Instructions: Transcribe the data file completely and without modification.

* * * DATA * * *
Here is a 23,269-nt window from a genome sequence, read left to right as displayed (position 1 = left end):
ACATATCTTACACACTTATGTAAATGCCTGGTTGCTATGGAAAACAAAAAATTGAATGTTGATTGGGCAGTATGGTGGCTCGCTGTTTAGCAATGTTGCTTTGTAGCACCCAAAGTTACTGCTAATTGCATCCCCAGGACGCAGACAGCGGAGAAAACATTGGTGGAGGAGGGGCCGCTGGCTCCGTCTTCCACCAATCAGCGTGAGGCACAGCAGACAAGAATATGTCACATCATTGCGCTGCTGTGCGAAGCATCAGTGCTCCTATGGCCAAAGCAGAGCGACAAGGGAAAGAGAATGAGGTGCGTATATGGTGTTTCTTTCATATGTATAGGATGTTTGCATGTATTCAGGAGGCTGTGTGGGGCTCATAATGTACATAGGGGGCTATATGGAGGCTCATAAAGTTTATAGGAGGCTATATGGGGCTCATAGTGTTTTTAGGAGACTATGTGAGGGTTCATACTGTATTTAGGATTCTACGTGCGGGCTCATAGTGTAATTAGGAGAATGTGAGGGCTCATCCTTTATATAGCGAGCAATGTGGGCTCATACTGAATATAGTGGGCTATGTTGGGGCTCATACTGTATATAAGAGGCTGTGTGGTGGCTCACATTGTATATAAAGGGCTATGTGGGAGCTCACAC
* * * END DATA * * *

Here is a 23,269-nt window from a genome sequence, read left to right as displayed (position 1 = left end):
ACATATCTTACACACTTATGTAAATGCCTGGTTGCTATGGAAAACAAAAAATTGAATGTTGATTGGGCAGTATGGTGGCTCGCTGTTTAGCAATGTTGCTTTGTAGCACCCAAAGTTACTGCTAATTGCATCCCCAGGACGCAGACAGCGGAGAAAACATTGGTGGAGGAGGGGCCGCTGGCTCCGTCTTCCACCAATCAGCGTGAGGCACAGCAGACAAGAATATGTCACATCATTGCGCTGCTGTGCGAAGCATCAGTGCTCCTATGGCCAAAGCAGAGCGACAAGGGAAAGAGAATGAGGTGCGTATATGGTGTTTCTTTCATATGTATAGGATGTTTGCATGTATTCAGGAGGCTGTGTGGGGCTCATAATGTACATAGGGGGCTATATGGAGGCTCATAAAGTTTATAGGAGGCTATATGGGGCTCATAGTGTTTTTAGGAGACTATGTGAGGGTTCATACTGTATTTAGGATTCTACGTGCGGGCTCATAGTGTAATTAGGAGAATGTGAGGGCTCATCCTTTATATAGCGAGCAATGTGGGCTCATACTGAATATAGTGGGCTATGTTGGGGCTCATACTGTATATAAGAGGCTGTGTGGTGGCTCACATTGTATATAAAGGGCTATGTGGGAGCTCACAC